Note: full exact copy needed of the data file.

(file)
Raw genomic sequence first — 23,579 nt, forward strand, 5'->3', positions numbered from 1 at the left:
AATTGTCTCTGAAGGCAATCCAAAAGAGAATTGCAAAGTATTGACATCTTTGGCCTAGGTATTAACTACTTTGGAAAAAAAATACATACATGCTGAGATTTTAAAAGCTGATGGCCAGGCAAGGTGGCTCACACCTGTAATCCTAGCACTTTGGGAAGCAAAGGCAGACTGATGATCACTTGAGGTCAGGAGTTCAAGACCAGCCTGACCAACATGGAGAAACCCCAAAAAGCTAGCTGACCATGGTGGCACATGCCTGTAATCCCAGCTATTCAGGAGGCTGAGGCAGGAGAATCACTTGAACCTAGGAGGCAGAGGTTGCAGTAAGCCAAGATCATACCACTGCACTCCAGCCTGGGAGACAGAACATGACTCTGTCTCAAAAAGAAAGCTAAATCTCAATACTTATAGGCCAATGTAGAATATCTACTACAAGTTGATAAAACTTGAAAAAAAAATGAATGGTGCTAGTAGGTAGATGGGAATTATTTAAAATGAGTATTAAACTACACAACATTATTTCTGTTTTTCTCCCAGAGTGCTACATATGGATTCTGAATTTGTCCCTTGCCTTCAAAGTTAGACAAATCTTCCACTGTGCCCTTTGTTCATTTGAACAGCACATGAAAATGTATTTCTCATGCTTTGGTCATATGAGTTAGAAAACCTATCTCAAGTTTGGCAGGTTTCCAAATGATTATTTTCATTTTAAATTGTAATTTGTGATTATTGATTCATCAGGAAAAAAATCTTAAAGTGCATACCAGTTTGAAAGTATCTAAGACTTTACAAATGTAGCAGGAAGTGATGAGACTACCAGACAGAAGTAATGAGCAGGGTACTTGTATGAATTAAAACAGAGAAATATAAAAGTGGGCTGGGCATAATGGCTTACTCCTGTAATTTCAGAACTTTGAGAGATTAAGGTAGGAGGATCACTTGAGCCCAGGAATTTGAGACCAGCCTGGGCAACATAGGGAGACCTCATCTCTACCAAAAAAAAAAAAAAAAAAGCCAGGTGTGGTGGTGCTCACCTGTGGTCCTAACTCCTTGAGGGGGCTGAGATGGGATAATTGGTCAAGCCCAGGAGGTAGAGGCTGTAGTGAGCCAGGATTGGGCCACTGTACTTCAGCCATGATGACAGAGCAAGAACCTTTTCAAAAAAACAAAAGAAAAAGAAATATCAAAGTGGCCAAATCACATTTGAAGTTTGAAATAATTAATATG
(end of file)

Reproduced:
Raw genomic sequence first — 23,579 nt, forward strand, 5'->3', positions numbered from 1 at the left:
AATTGTCTCTGAAGGCAATCCAAAAGAGAATTGCAAAGTATTGACATCTTTGGCCTAGGTATTAACTACTTTGGAAAAAAAATACATACATGCTGAGATTTTAAAAGCTGATGGCCAGGCAAGGTGGCTCACACCTGTAATCCTAGCACTTTGGGAAGCAAAGGCAGACTGATGATCACTTGAGGTCAGGAGTTCAAGACCAGCCTGACCAACATGGAGAAACCCCAAAAAGCTAGCTGACCATGGTGGCACATGCCTGTAATCCCAGCTATTCAGGAGGCTGAGGCAGGAGAATCACTTGAACCTAGGAGGCAGAGGTTGCAGTAAGCCAAGATCATACCACTGCACTCCAGCCTGGGAGACAGAACATGACTCTGTCTCAAAAAGAAAGCTAAATCTCAATACTTATAGGCCAATGTAGAATATCTACTACAAGTTGATAAAACTTGAAAAAAAAATGAATGGTGCTAGTAGGTAGATGGGAATTATTTAAAATGAGTATTAAACTACACAACATTATTTCTGTTTTTCTCCCAGAGTGCTACATATGGATTCTGAATTTGTCCCTTGCCTTCAAAGTTAGACAAATCTTCCACTGTGCCCTTTGTTCATTTGAACAGCACATGAAAATGTATTTCTCATGCTTTGGTCATATGAGTTAGAAAACCTATCTCAAGTTTGGCAGGTTTCCAAATGATTATTTTCATTTTAAATTGTAATTTGTGATTATTGATTCATCAGGAAAAAAATCTTAAAGTGCATACCAGTTTGAAAGTATCTAAGACTTTACAAATGTAGCAGGAAGTGATGAGACTACCAGACAGAAGTAATGAGCAGGGTACTTGTATGAATTAAAACAGAGAAATATAAAAGTGGGCTGGGCATAATGGCTTACTCCTGTAATTTCAGAACTTTGAGAGATTAAGGTAGGAGGATCACTTGAGCCCAGGAATTTGAGACCAGCCTGGGCAACATAGGGAGACCTCATCTCTACCAAAAAAAAAAAAAAAAAAGCCAGGTGTGGTGGTGCTCACCTGTGGTCCTAACTCCTTGAGGGGGCTGAGATGGGATAATTGGTCAAGCCCAGGAGGTAGAGGCTGTAGTGAGCCAGGATTGGGCCACTGTACTTCAGCCATGATGACAGAGCAAGAACCTTTTCAAAAAAACAAAAGAAAAAGAAATATCAAAGTGGCCAAATCACATTTGAAGTTTGAAATAATTAATATG